Category Archives: source code

7 Days of Source Day #4 – BC Budget Visualization Tool

BC Budget Visualization Tool

Project: BC Budget Visualization Tool
Date: September, 2009
Language: Processing
Key Concepts: Data visualization, data organization, sticking it to the man

Overview:

More and more data is being released to the public every day. Big initiatives like the US data.gov and the UK’s upcoming data.hmg.gov.uk are resulting in a mountain of interesting data sets. These transparency initiatives are a step in the right direction, but we are quickly going to find ourself with a surfeit of data, and a very limited number of people with the skill set to do something with it.

One solution to this is to standardize the data so that generic tools can be built to dig into the data sets. This is a great idea – but it will take a lot of work, along with something that governments are not typically too good at: consensus.

Until that happens, tools like Processing offer another solution – make small, custom tools for individual data sets which can be built quickly and can be used specifically to work with the characteristics of a specific data set. Because Processing is fairly simple, journalists, researchers and activists can all be empowered to investigate data themselves, without having to rely on expensive or difficult to acquire resources.

This sketch is an example of how this might work. I wanted to investigate the recently announced staggering Arts & Culture cuts in my local government‘s budget, and built a simple tool to do that. All told, it took about 5 hours to gather the data, produce this tool and get the results out on the web – certainly a turnaround time that would be useful for media and for activists looking to be quick with their responses.

Getting Started:

Move the sketches into your Processing sketch folder. Open Processing and open the BCBudget sketch from the File > Sketchbook menu. You’ll find detailed instructions in the header of the main tab (the BCBudget.pde file).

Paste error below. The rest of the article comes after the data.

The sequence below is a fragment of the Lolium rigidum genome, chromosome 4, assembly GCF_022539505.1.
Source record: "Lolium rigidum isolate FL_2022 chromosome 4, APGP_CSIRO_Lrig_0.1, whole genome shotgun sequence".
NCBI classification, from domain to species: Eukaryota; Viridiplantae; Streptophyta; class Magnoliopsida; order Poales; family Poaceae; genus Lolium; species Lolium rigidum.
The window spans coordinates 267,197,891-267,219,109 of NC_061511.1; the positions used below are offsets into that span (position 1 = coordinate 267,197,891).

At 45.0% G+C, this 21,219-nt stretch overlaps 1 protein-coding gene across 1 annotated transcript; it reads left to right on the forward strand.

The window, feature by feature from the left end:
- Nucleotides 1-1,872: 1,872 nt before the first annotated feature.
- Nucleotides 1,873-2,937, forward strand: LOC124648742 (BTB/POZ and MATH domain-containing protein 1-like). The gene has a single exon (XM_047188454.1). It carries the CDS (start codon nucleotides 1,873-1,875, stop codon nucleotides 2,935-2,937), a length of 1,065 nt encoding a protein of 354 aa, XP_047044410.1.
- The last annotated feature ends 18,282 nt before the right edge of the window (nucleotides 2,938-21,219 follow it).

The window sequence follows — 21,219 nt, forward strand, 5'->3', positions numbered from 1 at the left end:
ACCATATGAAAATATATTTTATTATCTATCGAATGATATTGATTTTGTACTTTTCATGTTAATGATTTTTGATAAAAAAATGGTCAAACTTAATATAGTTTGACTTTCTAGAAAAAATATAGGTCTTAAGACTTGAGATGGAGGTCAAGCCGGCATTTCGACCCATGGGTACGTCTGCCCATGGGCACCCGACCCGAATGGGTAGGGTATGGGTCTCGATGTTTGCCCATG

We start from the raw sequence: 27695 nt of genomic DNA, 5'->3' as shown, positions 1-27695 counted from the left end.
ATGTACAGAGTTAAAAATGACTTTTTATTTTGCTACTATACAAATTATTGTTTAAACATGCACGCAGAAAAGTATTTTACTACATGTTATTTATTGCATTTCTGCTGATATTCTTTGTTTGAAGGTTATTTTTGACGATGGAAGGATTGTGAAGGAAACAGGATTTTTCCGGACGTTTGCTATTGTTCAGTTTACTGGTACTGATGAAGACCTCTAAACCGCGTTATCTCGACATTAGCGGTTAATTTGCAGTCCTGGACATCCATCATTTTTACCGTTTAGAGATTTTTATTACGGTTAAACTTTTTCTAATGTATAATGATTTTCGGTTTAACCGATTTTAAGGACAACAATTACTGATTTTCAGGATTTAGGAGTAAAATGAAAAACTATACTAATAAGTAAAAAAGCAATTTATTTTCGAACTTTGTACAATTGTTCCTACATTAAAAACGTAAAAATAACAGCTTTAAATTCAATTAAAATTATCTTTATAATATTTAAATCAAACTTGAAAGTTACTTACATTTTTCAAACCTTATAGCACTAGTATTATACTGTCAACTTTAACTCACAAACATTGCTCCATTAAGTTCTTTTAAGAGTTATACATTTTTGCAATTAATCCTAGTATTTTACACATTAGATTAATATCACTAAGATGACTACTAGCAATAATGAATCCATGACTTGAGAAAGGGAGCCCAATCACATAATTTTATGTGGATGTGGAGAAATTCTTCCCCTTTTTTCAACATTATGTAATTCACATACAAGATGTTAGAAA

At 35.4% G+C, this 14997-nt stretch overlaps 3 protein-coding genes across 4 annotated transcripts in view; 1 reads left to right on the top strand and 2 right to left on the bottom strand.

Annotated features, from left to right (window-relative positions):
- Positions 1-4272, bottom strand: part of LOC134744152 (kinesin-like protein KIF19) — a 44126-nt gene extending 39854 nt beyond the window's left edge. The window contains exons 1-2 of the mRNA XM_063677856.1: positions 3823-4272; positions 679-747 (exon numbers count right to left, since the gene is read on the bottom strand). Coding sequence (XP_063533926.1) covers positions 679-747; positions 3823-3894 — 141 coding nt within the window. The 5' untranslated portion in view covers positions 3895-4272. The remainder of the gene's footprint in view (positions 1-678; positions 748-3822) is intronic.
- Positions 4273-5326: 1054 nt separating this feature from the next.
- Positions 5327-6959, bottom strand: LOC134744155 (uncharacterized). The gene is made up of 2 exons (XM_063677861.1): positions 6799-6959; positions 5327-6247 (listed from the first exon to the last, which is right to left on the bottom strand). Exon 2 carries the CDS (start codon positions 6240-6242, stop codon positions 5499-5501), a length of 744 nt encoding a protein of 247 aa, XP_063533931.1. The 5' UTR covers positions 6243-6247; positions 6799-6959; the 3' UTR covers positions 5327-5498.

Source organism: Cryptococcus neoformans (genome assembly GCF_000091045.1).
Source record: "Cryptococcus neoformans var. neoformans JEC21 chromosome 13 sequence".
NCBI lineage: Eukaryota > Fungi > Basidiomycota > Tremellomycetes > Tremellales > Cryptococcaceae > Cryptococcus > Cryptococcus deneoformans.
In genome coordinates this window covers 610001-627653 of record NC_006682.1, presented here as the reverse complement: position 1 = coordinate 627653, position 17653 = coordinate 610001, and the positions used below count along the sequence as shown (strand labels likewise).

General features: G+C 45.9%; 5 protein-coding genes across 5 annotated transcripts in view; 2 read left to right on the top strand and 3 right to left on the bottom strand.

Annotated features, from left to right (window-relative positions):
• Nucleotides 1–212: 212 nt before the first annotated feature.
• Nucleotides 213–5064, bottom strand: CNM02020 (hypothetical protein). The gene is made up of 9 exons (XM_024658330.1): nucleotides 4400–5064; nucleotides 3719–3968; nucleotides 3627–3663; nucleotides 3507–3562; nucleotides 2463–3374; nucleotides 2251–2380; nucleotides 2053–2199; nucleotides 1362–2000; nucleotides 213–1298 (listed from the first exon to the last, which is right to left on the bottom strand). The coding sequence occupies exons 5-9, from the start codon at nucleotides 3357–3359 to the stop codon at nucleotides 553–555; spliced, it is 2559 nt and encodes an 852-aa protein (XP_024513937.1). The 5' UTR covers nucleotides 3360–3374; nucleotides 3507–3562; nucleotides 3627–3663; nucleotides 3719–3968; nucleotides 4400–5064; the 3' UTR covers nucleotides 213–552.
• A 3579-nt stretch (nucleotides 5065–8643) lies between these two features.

Thanks:

Again, this project uses Karsten Schmidt’s amazing and incredibly useful toxiclibs.

Download: BCBudget.zip (12k)


CC-GNU GPL

This software is licensed under the CC-GNU GPL version 2.0 or later.

7 Days of Source Day #3 – tree.growth

tree.growth

tree.growth

Project: tree.growth
Date: September, 2006
Language: Processing
Key Concepts: Lindenmayer Systems, recursion, biomimicry

Overview:

NOTE: My apologies for this one being a day late. You’ll notice that I never said 7 consecutive days of source releases!

Today I’m dusting off some old code, and releasing one of my favourite projects. I had hundreds of requests for source over the years, and am finally making a public release.

Trees are uniquely suited to being simulated using computer graphics. Indeed, since the 1970s, methods to algorithmically render trees have been developed and refined to the point at which trees seen in high-quality scenes are very nearly photorealistic. For this project, rather than concentrating on realistic renderings, I was instead interested in how simple forms could capture the inherent ‘treeness’ of the real thing.

In pursuit of this goal, I developed a customized software engine which produced vector renderings of imaginary tree species. By adjusting parameters in the program, trees could be rendered with various leaf shapes and colours, with flowers or shedding leaves, and in virtually any shape from small shrubs to towering birches.

The software uses a modified version of Lindenmayer Systems, a variant of formal grammar used to model growth. L-Systems were developed by the Hungarian theoretical biologist Aristid Lindenmayer.